Pennsylvania Hall (1838)
During the 1830s, anti-black and anti-abolitionist violence broke out in Philadelphia, especially from white workers who feared they would have to compete with freed slaves for jobs.
Abolitionists were struggling to find meeting places in Philadelphia willing to host them because of the threat of violence from anti-abolitionist forces. A local group of more than 2,000 people raised $40,000 to build their own venue, which they named Pennsylvania Hall. This grand structure was dedicated on the morning of May 14, 1838. By May 18, Pennsylvania Hall was an ash-filled hulk. However, during those four glorious days, the Pennsylvania Anti-Slavery Society, the Requited Labor [Free Produce] Convention, and the Anti-Slavery Convention of American Women held meetings there.
The first event scheduled was a dedication ceremony, during which a letter from John Quincy Adams was read. Adams, who had by then already served as president of the United States, wrote:
I learnt with great satisfaction… that the Pennsylvania Hall Association have erected a large building in your city, wherein liberty and equality of civil rights can be freely discussed, and the evils of slavery fearlessly portrayed. … I rejoice that, in the city of Philadelphia, the friends of free discussion have erected a Hall for its unrestrained exercise.
Despite a growing crowd outside the hall, the Anti-Slavery Convention of American Women met as scheduled the following day. A crowd of men gathered around the building. Later in the day they became more unruly, and during the evening meeting, they disrupted the proceedings. Three thousand white and black women gathered to hear abolitionist lecturers Maria Weston Chapman and Angelina Grimke, the speakers’ voices were often drowned out by the shouts of the mob and rocks crashing through the windows.
Burning of Pennsylvania Hall
Engraving by J. Sartain in Elizabeth Palmer Peabody‘s copy of History of Pennsylvania Hall, Which Was Destroyed by a Mob, on the 17th of May, 1838. Constructed to serve as a meeting place for abolitionists, Pennsylvania Hall was burned down by an angry mob four days after its opening.
Several times during the meeting the audience stood up, preparing to leave, but the speakers persuaded them to stay. After the program had concluded, white women and black women walked out of the hall together, arm in arm. The mob hurled insults and rocks at them as the abolitionists tried to protect their heads from the blows.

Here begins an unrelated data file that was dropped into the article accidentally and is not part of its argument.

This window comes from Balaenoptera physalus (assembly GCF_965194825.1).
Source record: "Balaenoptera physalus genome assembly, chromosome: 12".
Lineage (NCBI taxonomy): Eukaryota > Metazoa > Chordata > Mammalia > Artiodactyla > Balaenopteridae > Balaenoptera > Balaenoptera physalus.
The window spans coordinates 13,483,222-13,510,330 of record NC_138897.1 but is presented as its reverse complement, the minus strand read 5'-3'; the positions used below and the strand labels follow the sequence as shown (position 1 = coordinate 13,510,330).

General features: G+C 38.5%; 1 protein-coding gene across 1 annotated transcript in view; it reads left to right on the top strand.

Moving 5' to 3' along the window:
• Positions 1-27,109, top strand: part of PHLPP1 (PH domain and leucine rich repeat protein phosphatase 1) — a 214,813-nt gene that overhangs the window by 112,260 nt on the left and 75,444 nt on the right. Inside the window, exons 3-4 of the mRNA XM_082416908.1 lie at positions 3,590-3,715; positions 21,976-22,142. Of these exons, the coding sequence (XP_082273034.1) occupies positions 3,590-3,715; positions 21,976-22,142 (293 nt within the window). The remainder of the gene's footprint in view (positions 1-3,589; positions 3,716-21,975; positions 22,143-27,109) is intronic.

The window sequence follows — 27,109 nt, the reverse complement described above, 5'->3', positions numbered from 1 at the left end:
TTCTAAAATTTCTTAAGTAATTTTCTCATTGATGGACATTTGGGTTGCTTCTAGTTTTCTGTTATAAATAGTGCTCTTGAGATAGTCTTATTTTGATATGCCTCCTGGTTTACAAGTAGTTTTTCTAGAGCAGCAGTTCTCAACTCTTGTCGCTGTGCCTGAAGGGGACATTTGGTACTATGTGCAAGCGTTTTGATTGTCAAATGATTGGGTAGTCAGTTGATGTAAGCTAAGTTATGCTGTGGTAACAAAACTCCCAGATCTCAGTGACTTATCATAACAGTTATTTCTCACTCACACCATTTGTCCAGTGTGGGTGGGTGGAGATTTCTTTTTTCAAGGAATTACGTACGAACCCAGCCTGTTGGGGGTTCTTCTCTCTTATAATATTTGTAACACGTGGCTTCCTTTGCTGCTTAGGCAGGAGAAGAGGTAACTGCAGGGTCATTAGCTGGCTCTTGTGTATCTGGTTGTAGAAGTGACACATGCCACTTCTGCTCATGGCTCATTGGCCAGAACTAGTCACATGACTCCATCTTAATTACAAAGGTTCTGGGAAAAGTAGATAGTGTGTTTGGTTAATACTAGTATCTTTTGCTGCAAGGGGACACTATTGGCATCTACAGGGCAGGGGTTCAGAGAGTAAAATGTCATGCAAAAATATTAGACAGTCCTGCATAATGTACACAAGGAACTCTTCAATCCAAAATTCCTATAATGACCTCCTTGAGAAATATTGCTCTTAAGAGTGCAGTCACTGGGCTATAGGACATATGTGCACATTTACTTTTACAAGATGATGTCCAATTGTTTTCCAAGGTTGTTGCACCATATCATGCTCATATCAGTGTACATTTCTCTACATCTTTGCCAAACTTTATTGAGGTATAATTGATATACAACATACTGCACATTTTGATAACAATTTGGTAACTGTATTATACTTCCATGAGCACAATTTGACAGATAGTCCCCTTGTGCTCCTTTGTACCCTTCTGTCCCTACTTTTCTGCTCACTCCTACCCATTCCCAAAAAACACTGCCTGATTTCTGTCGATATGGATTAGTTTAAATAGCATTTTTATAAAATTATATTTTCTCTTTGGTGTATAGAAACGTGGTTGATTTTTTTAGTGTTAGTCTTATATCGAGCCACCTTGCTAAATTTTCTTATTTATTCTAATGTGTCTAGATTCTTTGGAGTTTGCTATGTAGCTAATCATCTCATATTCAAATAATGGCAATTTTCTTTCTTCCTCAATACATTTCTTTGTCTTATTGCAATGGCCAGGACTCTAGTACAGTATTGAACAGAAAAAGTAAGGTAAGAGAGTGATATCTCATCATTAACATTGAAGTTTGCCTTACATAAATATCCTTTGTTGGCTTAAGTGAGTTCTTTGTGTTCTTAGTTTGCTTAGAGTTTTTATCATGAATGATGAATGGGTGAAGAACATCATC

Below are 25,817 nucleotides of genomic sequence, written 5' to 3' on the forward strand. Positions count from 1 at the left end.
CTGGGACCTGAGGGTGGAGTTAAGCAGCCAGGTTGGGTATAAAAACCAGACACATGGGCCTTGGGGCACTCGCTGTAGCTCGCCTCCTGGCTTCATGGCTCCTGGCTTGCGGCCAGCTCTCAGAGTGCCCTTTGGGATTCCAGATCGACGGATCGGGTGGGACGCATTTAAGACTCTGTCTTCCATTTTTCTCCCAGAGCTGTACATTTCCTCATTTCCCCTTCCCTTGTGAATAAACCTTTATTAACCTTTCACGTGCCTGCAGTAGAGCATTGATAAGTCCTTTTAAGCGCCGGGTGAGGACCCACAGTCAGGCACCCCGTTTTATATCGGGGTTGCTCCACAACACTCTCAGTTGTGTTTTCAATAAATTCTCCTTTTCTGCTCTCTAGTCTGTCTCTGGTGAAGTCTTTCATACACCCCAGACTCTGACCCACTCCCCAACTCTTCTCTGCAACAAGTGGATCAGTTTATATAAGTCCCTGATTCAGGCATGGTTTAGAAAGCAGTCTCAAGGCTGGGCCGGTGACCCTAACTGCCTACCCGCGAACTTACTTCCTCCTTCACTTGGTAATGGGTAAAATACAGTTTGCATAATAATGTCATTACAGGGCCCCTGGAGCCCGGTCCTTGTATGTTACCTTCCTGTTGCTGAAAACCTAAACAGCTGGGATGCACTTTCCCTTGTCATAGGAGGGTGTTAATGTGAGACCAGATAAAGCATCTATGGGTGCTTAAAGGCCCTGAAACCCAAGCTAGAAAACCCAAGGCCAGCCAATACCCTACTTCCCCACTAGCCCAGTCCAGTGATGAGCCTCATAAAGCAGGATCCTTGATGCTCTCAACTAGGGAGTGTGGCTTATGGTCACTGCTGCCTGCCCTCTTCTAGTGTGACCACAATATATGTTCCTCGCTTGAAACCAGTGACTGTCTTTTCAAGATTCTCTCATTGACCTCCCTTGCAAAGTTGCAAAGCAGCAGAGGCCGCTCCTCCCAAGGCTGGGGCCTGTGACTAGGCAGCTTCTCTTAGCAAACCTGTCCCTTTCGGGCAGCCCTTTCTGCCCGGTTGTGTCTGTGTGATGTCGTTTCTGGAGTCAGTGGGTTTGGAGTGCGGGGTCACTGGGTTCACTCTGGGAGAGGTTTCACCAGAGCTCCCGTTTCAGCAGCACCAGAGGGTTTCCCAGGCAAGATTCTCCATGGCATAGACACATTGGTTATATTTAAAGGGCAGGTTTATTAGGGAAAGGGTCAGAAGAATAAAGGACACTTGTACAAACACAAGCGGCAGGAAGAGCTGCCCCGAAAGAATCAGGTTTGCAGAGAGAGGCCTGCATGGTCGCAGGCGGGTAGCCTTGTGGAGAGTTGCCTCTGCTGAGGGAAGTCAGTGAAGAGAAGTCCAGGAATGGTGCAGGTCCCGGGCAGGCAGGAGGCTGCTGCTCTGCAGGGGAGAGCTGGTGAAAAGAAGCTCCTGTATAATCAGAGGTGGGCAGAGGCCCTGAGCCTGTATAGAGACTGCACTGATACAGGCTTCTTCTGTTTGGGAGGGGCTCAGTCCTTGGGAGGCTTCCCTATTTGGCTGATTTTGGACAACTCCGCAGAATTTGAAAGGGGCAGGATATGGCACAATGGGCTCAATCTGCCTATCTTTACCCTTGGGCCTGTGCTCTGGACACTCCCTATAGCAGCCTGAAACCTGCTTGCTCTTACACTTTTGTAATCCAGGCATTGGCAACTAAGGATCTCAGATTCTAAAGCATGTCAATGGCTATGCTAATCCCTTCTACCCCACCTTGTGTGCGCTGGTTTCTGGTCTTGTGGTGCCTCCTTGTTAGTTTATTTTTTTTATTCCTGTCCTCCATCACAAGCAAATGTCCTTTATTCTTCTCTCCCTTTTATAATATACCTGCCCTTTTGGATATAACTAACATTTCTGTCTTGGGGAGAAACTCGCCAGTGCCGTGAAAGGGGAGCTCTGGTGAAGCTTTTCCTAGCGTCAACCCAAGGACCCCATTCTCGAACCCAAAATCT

The Anti-Slavery Convention of American Women had scheduled more meetings for the following day, but the board of managers canceled them and turned over the keys of the hall to Mayor John Swift, who locked the doors in the early evening hours and told a crowd estimated to be in excessive of 12,000 people, to go home.
The gathering crowd cheered. After the Mayor had left, they broke into the building and set fire to the interior. The mayor returned with the police, but by then flames had engulfed the building. Firefighters responded to the alarm, but they only sprayed nearby structures to keep the fire from spreading, and allowed Pennsylvania Hall to burn to the ground.
Excerpt from Yankees and Slavery: Pennsylvania Hall Association:
There was unprecedented mixing of racial, gender, and class at Pennsylvania Hall events; as a jury noted in July 1841, “more parade of familiarity between persons of different sexes and colors … than had ever before, or has ever since, been exhibited in the city of Philadelphia.” Aside from general hostility toward abolitionists, it was apparently this racial/sexual mixing that above all infuriated Philadelphians.
Fugitive Slave Act (1850)
The Fugitive Slave Act of 1793 was a federal law that required officials and citizens of free states to cooperate in the seizure and return of fugitive slaves to their masters and imposed penalties on anyone who aided in their escape. Widespread resistance to the 1793 law led to the passage of the Fugitive Slave Act of 1850, which added further provisions regarding runaways and levied even harsher punishments for interfering in their capture.